|How should I take care of a bite from a cat or a dog?
|Here are some things you should do to take care of a wound caused by a cat or dog bite
* Wash the wound gently with soap and water.
* Apply pressure with a clean towel to the injured part to stop the bleeding.
* Apply a sterile bandage to the wound.
* Keep the injury elevated above the level of the heart to slow swelling and prevent infection.
* Report the incident to the proper authority in your community (for example, animal control office or police).
* Apply antibiotic ointment to the area 2 times every day until it heals.
Should I call my doctor if I've been bitten by a cat or a dog?
Call your doctor in any of these situations:
What will my doctor do?
- You have a cat bite. Cat bites often cause infection. You don't need to call your doctor for a cat scratch, unless you think the wound is infected.
- You have a dog bite on your hand, foot or head, or you have a bite that is deep or gaping.
- You have diabetes, liver or lung disease, cancer, acquired immunodeficiency syndrome (AIDS) or another condition that could weaken your ability to fight infection.
- You have any signs of infection, such as redness, swelling, warmth, increased tenderness, oozing of pus from the wound or fever.
- You have bleeding that doesn't stop after 15 minutes of pressure or you think you may have a broken bone, nerve damage or another serious injury.
- Your last tetanus shot (vaccine) was more than 5 years ago. (If so, you may need a booster shot.)
Here are some things your doctor may do to treat a cat or dog bite:
Will I need a rabies shot?
- Examine the wound for possible nerve or tendon damage, or bone injury. He or she will also check for signs of infection.
- Clean the wound with a special solution and remove any damaged tissue.
- May use stitches to close a bite wound, but often the wound is left open to heal, so the risk of infection is lowered.
- May prescribe an antibiotic to prevent infection.
- May give you a tetanus shot if you had your last shot more than 5 years ago.
- May ask you to schedule an office visit to check your wound again in 1 to 2 days.
- If your injury is severe, or if the infection has not gotten better even though you're taking antibiotics, your doctor may suggest that you see a specialist and/or go to the hospital, where you can get special medicine given directly in your veins (intravenous antibiotics) and further treatment if necessary.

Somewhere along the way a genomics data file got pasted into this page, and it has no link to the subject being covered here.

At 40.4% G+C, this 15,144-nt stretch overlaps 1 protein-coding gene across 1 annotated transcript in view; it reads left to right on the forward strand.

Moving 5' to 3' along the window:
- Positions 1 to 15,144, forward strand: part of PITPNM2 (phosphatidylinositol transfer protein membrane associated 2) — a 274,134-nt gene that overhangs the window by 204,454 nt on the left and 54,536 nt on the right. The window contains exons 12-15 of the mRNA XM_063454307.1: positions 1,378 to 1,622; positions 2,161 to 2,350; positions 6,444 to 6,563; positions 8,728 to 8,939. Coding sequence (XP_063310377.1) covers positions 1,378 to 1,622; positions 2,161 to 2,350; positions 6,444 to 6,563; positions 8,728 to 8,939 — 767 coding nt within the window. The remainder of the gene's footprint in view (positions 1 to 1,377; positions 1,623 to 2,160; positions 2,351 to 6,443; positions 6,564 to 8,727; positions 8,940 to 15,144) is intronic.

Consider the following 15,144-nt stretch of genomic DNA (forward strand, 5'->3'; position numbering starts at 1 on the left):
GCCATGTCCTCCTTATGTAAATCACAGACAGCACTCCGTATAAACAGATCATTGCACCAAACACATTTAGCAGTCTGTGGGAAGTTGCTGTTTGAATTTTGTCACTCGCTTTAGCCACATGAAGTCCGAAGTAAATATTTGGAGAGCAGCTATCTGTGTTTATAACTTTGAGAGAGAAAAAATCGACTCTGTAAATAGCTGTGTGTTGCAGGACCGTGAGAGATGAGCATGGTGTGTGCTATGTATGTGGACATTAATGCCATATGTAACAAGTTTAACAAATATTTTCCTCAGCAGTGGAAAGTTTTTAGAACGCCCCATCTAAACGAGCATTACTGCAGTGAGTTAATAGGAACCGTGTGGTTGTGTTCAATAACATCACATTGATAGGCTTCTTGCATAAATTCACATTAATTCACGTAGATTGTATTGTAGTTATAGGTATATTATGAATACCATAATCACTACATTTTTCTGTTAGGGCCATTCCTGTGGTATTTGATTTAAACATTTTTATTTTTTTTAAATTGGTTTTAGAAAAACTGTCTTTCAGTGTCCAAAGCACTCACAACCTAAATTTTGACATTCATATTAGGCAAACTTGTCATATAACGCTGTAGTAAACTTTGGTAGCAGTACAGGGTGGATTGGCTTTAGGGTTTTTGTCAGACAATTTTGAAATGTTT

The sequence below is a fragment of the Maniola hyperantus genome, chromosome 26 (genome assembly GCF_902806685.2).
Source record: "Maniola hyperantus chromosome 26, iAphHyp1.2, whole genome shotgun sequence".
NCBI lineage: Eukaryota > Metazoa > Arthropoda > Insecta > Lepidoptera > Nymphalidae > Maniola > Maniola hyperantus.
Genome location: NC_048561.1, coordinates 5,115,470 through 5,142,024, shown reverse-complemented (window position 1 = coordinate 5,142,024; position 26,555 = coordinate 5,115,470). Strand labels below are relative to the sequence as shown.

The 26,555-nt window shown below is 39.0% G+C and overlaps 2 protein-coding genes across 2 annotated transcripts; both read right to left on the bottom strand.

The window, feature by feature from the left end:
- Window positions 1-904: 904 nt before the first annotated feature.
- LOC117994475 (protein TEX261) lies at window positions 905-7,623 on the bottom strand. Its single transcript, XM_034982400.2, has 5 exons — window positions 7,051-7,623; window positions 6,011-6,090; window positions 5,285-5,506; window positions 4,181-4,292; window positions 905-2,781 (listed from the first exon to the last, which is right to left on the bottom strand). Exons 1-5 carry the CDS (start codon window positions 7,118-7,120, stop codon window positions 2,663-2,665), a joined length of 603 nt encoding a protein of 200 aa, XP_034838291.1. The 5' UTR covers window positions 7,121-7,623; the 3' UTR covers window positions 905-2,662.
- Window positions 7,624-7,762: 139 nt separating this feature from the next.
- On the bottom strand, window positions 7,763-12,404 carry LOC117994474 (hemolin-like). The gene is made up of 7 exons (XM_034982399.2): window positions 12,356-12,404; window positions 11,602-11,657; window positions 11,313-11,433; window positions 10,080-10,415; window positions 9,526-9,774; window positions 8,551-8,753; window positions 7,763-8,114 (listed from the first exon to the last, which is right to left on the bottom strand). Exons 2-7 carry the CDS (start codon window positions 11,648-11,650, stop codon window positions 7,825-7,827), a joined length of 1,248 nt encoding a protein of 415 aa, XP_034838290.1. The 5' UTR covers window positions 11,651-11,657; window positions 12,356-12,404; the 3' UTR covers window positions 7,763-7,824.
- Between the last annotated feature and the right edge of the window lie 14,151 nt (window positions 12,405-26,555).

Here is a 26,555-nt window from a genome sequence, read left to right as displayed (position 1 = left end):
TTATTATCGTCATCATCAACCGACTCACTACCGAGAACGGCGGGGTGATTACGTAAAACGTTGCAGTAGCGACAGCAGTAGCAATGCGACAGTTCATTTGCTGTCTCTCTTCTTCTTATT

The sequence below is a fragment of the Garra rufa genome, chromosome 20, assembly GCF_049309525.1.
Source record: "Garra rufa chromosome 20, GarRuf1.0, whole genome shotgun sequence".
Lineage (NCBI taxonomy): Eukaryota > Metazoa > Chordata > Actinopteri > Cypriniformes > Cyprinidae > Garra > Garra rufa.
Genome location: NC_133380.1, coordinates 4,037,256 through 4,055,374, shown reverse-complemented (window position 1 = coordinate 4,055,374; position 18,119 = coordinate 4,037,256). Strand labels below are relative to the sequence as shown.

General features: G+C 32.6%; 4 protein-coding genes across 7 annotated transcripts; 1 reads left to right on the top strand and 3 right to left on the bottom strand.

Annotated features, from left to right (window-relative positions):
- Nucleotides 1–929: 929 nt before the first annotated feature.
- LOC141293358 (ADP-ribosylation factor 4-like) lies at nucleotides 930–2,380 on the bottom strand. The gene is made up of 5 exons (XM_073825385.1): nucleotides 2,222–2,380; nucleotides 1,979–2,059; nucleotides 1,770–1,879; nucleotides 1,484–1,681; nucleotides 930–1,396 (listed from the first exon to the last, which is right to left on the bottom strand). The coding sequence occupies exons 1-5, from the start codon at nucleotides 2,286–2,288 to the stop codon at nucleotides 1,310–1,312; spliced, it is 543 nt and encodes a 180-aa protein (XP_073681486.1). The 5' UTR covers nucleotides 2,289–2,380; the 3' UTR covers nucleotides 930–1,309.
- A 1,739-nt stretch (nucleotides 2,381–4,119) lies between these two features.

Probably not. Rabies is uncommon in dogs and cats in the United States. If a dog or cat that bit you appeared to be healthy at the time of the bite, it's unlikely that the animal had rabies. However, it's a good idea to take some precautions if you're bitten by a dog or cat.
If you know the owner of the dog or cat that bit you, ask for the pet's vaccination record (record of shots). An animal that appears healthy and has been vaccinated should still be quarantined (kept away from people and other animals) for 10 days to make sure it doesn't start showing signs of rabies. If the animal gets sick during the 10-day period, a veterinarian will test it for rabies. If the animal does have rabies, you will need to get a series of rabies shots (see below).
If the animal is a stray, or you can't find the owner of the dog or cat that bit you, call the animal control agency or health department in your area. They will try to find the animal so it can be tested for rabies.
If the animal control agency or health department can't find the animal that bit you, if the animal shows signs of rabies after the bite, or if a test shows that the animal has rabies, your doctor will probably want you to get a series of rabies shots (also called postexposure prophylaxis). You need to get the first shot as soon as possible after the bite occurs. After you receive the first shot, your doctor will give you 5 more shots over a 28-day period.
How can I prevent cat and dog bites?
Here are some things you can do to prevent bites:
- Never leave a young child alone with a pet.
- Do not try to separate fighting animals.
- Avoid sick animals and animals that you don't know.
- Leave animals alone while they're eating.
- Keep pets on a leash when in public.
- Select your family pet carefully, and be sure to keep your pet's vaccinations (shots) up-to-date.
For more information on dog bite prevention visit the American Veterinary Medical Association website at: http://www.avma.org/public_health/dogbite/
Information courtesy of the American Academy of Family Physicians